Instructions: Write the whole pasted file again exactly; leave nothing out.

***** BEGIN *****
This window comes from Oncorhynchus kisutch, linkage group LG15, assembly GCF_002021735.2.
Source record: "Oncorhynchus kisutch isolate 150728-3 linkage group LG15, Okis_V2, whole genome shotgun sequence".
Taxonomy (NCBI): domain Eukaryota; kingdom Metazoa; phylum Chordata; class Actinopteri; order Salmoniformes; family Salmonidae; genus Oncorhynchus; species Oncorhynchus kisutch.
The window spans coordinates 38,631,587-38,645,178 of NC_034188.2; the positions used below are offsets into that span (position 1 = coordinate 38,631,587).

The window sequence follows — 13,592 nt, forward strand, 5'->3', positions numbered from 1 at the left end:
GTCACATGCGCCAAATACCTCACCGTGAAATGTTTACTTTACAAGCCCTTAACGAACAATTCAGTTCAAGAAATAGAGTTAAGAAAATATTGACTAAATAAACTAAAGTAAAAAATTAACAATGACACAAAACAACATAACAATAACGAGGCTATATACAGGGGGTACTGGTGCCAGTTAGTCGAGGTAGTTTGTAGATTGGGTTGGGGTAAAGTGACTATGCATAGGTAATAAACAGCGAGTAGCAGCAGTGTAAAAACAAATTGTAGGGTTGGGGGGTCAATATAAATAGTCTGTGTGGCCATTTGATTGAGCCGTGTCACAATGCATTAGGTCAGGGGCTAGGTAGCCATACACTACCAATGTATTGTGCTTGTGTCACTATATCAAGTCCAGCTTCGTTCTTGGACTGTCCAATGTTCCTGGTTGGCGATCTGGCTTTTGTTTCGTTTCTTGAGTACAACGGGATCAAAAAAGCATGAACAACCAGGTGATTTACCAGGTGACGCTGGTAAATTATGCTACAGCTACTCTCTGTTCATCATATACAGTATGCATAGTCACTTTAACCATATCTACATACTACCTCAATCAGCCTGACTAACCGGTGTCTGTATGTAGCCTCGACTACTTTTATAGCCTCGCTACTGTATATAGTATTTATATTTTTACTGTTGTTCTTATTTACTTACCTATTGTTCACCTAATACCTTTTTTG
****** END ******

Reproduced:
This window comes from Oncorhynchus kisutch, linkage group LG15, assembly GCF_002021735.2.
Source record: "Oncorhynchus kisutch isolate 150728-3 linkage group LG15, Okis_V2, whole genome shotgun sequence".
Taxonomy (NCBI): domain Eukaryota; kingdom Metazoa; phylum Chordata; class Actinopteri; order Salmoniformes; family Salmonidae; genus Oncorhynchus; species Oncorhynchus kisutch.
The window spans coordinates 38,631,587-38,645,178 of NC_034188.2; the positions used below are offsets into that span (position 1 = coordinate 38,631,587).

The window sequence follows — 13,592 nt, forward strand, 5'->3', positions numbered from 1 at the left end:
GTCACATGCGCCAAATACCTCACCGTGAAATGTTTACTTTACAAGCCCTTAACGAACAATTCAGTTCAAGAAATAGAGTTAAGAAAATATTGACTAAATAAACTAAAGTAAAAAATTAACAATGACACAAAACAACATAACAATAACGAGGCTATATACAGGGGGTACTGGTGCCAGTTAGTCGAGGTAGTTTGTAGATTGGGTTGGGGTAAAGTGACTATGCATAGGTAATAAACAGCGAGTAGCAGCAGTGTAAAAACAAATTGTAGGGTTGGGGGGTCAATATAAATAGTCTGTGTGGCCATTTGATTGAGCCGTGTCACAATGCATTAGGTCAGGGGCTAGGTAGCCATACACTACCAATGTATTGTGCTTGTGTCACTATATCAAGTCCAGCTTCGTTCTTGGACTGTCCAATGTTCCTGGTTGGCGATCTGGCTTTTGTTTCGTTTCTTGAGTACAACGGGATCAAAAAAGCATGAACAACCAGGTGATTTACCAGGTGACGCTGGTAAATTATGCTACAGCTACTCTCTGTTCATCATATACAGTATGCATAGTCACTTTAACCATATCTACATACTACCTCAATCAGCCTGACTAACCGGTGTCTGTATGTAGCCTCGACTACTTTTATAGCCTCGCTACTGTATATAGTATTTATATTTTTACTGTTGTTCTTATTTACTTACCTATTGTTCACCTAATACCTTTTTTG